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Microsoft chose moving to secure messaging and secure service access since Exchange Server 2007. The only troublesome task for administrators was to manage these certificates. Folks who are highly addicted to GUI found it little hectic. Good news for those who don’t want to take too many efforts and would like to have a graphical interface that can manage certificates for exchange!
Though not with exchange 2007, Exchange 2010 Beta offers some extended functionality of creating, removing and managing certificates using GUI.
To create a new certificate you can choose the following options;

1. Select Server Configuration from left hand side pane in EMC and Exchange Certificates tab in left hand pane.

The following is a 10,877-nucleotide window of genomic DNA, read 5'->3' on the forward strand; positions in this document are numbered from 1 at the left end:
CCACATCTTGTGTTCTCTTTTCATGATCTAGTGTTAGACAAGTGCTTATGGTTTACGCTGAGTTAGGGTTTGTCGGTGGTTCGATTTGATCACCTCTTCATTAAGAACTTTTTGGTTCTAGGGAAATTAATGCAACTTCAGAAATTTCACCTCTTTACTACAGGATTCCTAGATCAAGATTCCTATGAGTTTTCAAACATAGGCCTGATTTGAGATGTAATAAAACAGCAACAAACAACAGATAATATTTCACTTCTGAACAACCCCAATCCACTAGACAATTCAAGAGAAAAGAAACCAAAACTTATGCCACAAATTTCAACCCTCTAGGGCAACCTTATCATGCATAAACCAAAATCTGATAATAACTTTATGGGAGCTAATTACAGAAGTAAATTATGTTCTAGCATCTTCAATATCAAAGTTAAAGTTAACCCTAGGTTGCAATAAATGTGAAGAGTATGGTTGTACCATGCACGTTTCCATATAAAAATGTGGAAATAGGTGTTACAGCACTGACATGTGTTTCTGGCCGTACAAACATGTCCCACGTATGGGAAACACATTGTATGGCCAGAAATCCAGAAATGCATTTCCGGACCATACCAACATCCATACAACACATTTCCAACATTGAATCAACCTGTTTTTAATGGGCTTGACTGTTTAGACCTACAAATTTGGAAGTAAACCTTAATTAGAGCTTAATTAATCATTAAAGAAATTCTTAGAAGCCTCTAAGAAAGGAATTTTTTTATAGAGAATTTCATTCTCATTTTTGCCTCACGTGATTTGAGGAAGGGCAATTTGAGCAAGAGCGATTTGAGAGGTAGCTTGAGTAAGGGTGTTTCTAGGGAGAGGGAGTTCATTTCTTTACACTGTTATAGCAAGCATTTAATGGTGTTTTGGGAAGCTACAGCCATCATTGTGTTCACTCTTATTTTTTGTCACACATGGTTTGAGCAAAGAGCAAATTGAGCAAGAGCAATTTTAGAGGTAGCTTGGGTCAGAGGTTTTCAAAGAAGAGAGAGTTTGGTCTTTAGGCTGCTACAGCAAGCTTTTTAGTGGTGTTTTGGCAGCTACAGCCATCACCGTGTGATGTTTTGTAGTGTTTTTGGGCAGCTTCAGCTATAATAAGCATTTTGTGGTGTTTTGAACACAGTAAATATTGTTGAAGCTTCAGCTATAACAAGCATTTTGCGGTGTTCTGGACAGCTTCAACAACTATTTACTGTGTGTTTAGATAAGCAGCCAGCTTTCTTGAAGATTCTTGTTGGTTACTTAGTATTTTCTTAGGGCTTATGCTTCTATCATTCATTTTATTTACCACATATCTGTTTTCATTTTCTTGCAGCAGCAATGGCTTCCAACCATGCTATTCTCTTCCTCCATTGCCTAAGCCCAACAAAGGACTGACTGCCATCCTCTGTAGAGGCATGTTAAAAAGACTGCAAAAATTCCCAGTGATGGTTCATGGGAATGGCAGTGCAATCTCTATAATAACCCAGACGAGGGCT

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2. Right click in free space in left hand side pane of Exchange Certificates tab and select New Exchange Certificate
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3. Selecting New Exchange Certificate from the context menu will bring up the introduction screen.
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Here at this screen you are prompted to enter a friendly name for the certificate that will appear in EMC as a primary reference for management of certificates if you have multiple certificates created for multiple websites.

4. Once you have specified a friendly name for the certificate you are taken to the next screen upon clicking the Next button. This New Exchange Certificate screen will now gather the actual required information where you get a chance to choose among the options to use this certificate for various services.
Services like IIS based web services including Autodiscover, OWA EAS and other services like POP/IMAP, Outlook Anywhere and UM.